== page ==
A B C D E
1 55 (47.8) 37 (32.2) 23 (20.0) 115 (100)
2 49 (35.0) 54 (38.6) 37 (26.4) 140 (100)
3 7 (14.6) 22 (45.8) 18 (37.5) 1 (2.1) 48 (100)
4 4 (4.7) 25 (29.4) 45 (52.9) 11 (12.9) 85 (100) 0.602 0.000
5 2 (3.3) 6 (10.0) 21 (35.0) 24 (40.0) 7 (11.7) 60 (100)
6 2 (6.3) 11 (34.4) 15 (46.9) 4 (12.5) 32 (100)
Total 117 (24.4) 146 (30.4) 155 (32.3) 51 (10.6) 11 (2.3) 480 (100)

CVMI = cervical vertebral maturation indicator

ϒS = Spearman’s correlation coefficient

Table 2.
Distribution of midpalatal suture maturation stages according to chronological age in boys
Age (year) Midpalatal suture maturation stages Total ϒS p value
N (%) N (%)
A B C D E
7 14 (51.9) 10 (37.0) 3 (11.1) 27 (100)
8 10 (35.7) 10 (35.7) 8 (28.6) 28 (100)
9 14 (51.9) 7 (25.9) 6 (22.2) 27 (100)
10 12 (46.1) 10 (38.5) 4 (15.4) 26 (100)
11 11 (45.9) 8 (33.3) 5 (20.8) 24 (100) 0.499 0.000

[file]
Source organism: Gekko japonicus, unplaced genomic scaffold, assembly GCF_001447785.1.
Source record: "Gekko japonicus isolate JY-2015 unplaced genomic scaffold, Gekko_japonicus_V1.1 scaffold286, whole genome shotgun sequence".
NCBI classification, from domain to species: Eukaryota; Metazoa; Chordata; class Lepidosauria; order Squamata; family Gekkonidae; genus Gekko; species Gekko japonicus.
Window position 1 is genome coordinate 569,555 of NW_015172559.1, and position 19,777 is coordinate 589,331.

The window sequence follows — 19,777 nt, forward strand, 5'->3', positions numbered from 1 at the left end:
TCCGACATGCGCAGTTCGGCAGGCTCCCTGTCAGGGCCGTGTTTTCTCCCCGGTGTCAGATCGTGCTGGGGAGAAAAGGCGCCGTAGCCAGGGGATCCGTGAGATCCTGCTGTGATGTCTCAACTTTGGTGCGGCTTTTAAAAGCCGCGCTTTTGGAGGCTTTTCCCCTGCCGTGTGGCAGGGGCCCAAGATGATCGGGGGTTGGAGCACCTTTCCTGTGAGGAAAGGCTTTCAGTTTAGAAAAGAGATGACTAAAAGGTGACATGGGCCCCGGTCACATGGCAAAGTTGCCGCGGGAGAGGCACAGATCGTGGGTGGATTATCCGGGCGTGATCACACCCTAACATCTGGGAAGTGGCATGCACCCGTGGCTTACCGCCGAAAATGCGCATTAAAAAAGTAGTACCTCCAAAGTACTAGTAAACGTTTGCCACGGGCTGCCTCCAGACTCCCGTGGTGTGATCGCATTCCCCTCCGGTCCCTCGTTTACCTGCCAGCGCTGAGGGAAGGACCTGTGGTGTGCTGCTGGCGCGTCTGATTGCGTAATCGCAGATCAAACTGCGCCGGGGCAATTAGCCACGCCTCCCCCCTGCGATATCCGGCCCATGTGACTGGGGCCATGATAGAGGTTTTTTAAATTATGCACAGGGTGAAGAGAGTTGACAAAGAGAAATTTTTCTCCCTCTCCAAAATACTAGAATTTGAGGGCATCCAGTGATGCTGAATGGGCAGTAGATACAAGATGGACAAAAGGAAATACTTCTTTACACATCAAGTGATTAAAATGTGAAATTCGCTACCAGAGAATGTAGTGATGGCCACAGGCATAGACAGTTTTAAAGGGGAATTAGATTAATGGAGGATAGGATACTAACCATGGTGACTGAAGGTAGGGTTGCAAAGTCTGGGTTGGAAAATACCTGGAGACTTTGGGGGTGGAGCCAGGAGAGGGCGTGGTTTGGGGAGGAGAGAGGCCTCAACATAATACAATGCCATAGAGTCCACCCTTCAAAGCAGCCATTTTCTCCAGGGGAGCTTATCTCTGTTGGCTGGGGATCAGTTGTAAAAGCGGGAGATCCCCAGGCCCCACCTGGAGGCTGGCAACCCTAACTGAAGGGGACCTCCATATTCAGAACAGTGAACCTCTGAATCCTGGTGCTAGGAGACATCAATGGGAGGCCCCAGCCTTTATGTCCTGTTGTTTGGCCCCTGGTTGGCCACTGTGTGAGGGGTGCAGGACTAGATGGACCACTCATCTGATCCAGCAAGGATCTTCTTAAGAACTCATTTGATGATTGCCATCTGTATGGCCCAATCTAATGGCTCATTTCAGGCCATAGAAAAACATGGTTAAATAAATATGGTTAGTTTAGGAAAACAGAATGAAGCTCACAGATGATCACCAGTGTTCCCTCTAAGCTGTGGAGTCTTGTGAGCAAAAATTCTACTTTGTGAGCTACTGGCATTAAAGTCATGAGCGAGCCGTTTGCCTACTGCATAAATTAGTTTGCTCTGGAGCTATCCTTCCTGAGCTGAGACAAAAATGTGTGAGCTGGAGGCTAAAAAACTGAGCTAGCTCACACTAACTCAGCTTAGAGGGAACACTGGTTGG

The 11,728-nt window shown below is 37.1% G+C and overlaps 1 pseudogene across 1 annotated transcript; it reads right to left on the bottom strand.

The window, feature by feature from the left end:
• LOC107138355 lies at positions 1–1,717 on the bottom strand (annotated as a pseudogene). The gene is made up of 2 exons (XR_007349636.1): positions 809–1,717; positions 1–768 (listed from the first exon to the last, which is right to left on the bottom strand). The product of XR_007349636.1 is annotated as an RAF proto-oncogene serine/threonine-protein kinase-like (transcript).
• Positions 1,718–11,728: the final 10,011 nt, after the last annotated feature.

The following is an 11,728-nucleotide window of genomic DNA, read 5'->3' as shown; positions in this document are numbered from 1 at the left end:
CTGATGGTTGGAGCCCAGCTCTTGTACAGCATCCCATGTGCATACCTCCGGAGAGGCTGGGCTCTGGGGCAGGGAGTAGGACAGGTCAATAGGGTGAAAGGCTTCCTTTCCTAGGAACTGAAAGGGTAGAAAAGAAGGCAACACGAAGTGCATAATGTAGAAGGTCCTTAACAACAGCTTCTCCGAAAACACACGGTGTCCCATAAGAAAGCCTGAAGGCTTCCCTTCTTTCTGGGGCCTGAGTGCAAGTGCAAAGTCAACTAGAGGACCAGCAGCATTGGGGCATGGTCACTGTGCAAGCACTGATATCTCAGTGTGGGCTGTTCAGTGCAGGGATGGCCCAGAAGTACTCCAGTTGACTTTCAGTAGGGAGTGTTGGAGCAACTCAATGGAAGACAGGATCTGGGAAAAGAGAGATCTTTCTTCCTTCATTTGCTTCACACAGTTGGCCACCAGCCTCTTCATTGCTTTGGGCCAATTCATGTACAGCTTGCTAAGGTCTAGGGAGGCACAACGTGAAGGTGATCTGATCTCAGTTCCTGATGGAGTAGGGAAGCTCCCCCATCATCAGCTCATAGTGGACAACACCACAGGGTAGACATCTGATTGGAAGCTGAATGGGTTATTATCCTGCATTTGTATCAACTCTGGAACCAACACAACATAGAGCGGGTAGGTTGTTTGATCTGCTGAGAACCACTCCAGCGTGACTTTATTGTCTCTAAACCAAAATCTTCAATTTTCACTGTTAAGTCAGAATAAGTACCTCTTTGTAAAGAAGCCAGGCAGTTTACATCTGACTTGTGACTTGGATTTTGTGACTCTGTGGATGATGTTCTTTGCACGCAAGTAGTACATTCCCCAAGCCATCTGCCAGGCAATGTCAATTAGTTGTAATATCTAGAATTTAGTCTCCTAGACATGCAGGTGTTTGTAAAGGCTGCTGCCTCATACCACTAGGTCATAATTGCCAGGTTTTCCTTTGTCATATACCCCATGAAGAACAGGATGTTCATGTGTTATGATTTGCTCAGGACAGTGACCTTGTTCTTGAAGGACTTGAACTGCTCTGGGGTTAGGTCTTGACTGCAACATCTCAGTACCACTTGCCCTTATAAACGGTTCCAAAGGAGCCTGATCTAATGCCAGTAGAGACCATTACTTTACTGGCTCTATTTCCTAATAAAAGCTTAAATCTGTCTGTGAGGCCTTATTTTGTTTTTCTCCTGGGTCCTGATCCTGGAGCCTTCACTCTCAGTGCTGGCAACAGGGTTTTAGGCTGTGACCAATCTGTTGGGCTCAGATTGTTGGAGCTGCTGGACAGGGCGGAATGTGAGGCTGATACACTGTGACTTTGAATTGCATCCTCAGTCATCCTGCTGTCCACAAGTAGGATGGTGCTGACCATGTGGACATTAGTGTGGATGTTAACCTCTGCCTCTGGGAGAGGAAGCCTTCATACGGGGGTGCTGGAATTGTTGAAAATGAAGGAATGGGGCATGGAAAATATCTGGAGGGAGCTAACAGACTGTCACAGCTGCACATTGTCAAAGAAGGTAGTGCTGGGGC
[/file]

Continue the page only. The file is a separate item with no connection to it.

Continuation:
12 4 (14.8) 13 (48.2) 10 (37.0) 27 (100)
13 3 (11.1) 9 (33.3) 11 (40.8) 4 (14.8) 27 (100)
14 3 (10.7) 5 (17.8) 12 (42.9) 8 (28.6) 28 (100)
15 5 (19.2) 14 (53.9) 7 (26.9) 26 (100)
Total 71 (29.6) 77 (32.1) 73 (30.4) 19 (7.9) 240 (100)

ϒS = Spearman’s correlation coefficient

Table 3.
Distribution of midpalatal suture maturation stages according to chronological age in girls
Age (year) Midpalatal suture maturation stages Total ϒS p value
N (%) N (%)
A B C D E
7 11 (36.7) 11 (36.7) 8 (26.6) 30 (100)
8 9 (33.3) 10 (37.1) 8 (29.6) 27 (100)
9 7 (31.8) 6 (27.3) 9 (40.9) 22 (100)
10 7 (26.9) 9 (34.6) 10 (38.5) 26 (100)
11 6 (23.1) 8 (30.8) 11 (42.3) 1 (3.8) 26 (100) 0.560 0.000
12 6 (21.4) 12 (42.9) 9 (32.1) 1 (3.6) 28 (100)
13 8 (29.6) 11 (40.8) 5 (18.5) 3 (11.1) 27 (100)
14 2 (7.7) 7 (26.9) 13 (50.5) 4 (15.4) 26 (100)
15 3 (10.7) 9 (32.1) 12 (42.9) 4 (14.3) 28 (100)
Total 46 (19.2) 69 (28.7) 82 (34.2) 32 (13.3) 11 (4.6) 240 (100)

ϒS = Spearman’s correlation coefficient